The 6th Amendment gives criminal defendants the right to a speedy and public trial by an impartial jury.
Lawyers say their clients often fear exercising this right.
“There’s a chilling effect on people exercising their 6th Amendment rights, because in Virginia, sentencing is a gamble,” said Stephen Pfieffer, a criminal defense attorney in Virginia Beach.
Virginia is one of six states that uses jury sentencing for non-capital felonies. But under a measure passed by the Senate, criminal defendants would have the option to choose a judge or jury for sentencing after a jury trial. Introduced by Sen. Joseph Morrissey, D-Richmond, Senate Bill 811 would apply to all criminal defendants unless found guilty of capital murder.
“[This legislation] would be the most momentous change in criminal justice in Virginia in a very long time,” Pfieffer said.
Since 1994, the role of determining a punishment after a jury trial has rested with the jury in Virginia. Though the judge has authority to suspend time or modify a jury’s sentence to a certain extent, courts often accept whatever the jury decides.
While a jury sets the recommended sentence, their powers are limited in other ways, such as being unable to view sentencing guidelines. Prepared by the Virginia Criminal Sentencing Commission, these guidelines are a range of recommended sentences for various criminal defenses determined by calculating the time served by similar offenders.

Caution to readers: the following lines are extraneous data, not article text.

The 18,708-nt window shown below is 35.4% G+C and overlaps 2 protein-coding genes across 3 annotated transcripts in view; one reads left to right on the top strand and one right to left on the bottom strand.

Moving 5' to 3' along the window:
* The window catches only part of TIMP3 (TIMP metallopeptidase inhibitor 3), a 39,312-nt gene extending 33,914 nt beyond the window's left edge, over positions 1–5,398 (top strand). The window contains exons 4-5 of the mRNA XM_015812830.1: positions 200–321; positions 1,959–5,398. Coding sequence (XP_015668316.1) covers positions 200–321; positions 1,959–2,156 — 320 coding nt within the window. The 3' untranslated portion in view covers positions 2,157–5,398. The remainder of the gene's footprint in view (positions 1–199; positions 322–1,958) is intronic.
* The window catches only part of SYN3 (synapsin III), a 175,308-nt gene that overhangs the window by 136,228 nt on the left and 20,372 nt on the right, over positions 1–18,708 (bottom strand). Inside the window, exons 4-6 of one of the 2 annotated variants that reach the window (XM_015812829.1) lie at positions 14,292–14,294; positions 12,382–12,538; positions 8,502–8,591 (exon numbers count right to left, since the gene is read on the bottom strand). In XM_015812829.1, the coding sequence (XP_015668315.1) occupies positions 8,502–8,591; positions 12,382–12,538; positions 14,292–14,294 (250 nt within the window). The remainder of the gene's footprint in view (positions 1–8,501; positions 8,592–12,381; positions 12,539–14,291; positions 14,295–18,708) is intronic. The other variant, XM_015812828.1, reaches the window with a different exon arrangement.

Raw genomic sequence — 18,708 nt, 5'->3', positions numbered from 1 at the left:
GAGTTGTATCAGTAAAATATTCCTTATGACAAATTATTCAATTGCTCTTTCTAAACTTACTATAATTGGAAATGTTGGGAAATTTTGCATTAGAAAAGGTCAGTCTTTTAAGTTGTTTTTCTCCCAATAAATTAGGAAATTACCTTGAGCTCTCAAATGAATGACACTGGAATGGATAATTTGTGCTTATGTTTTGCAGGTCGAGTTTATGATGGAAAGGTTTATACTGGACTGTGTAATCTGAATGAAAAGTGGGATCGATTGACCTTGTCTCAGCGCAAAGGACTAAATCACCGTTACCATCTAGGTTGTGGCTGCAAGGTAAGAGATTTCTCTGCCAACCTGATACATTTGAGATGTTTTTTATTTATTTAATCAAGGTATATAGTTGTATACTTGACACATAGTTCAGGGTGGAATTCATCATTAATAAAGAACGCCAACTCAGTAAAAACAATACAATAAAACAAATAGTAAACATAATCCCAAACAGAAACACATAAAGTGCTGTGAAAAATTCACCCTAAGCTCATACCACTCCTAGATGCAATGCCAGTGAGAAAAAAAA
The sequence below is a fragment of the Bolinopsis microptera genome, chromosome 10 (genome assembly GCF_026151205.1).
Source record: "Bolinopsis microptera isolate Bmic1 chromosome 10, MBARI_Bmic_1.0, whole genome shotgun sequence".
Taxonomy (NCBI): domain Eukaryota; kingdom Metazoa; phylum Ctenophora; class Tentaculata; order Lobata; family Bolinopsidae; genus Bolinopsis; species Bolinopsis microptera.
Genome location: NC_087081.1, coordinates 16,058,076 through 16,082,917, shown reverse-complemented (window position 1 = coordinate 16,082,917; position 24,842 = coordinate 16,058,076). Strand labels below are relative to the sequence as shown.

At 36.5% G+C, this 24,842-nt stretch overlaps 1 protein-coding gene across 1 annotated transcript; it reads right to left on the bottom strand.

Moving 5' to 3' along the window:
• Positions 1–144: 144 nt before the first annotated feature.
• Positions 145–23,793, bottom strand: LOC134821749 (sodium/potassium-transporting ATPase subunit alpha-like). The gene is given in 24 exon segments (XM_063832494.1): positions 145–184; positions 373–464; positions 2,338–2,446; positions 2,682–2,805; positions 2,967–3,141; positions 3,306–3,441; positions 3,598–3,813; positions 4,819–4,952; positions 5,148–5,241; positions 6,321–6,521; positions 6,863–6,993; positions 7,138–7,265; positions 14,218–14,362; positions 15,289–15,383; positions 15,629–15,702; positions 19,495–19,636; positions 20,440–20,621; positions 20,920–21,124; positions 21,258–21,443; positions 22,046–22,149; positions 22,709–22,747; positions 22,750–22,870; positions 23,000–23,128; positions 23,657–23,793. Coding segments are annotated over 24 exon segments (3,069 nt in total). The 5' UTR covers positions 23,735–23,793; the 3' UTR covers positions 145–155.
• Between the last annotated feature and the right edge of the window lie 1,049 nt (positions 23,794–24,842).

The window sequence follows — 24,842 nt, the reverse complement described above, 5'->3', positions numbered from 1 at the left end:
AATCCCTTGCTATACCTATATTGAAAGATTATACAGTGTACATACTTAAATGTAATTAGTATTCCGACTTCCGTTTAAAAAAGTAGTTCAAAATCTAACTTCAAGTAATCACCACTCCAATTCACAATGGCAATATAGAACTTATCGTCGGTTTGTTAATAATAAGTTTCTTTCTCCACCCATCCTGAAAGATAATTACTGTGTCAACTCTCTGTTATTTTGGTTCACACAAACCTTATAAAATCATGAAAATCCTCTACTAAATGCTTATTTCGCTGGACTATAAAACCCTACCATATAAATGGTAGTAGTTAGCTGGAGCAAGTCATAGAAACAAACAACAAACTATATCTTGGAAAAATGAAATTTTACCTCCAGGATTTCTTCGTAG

Felony sentencing guidelines also work on a point system, wherein cases can be “scored” and assigned an appropriate penalty based on previous rulings.
“The purpose of the guidelines is to grant some uniformity in sentencing across the state,” said Richmond criminal defense attorney Bill Linka.
Linka said that judges can go outside sentencing guidelines if deemed necessary, though that doesn’t happen often. And while a judge is able to suspend jail time, a jury cannot.
Pfieffer said these limitations on the jury is one of the reasons judges should be responsible for doling out punishments.
“A judge is guided by experience of what constitutes a particularly egregious crime and what is within the realm of typical,” Pfieffer said. “Jurors, on the other hand, are law-abiding people with little experience to know why one assault, drug or other case is worse than another.”
House Minority Leader Del. Todd Gilbert, R-Shenandoah, disagrees. He said that although a jury gives the verdict, the judge ultimately decides the sentencing and whether or not to suspend all or part of a jury recommendation.
“It’s not like a jury sentence is the final say in any of these cases,” Gilbert said. “It’s obviously a powerful statement that many judges follow, but the judge has the ultimate decision on sentencing. A jury basically makes a recommendation.”
Gilbert raised the concern that if SB 811 passed, there would be an influx of cases flooding the criminal courts.
“We are not going to be able to handle the volume of trials with our current set up,” Gilbert said.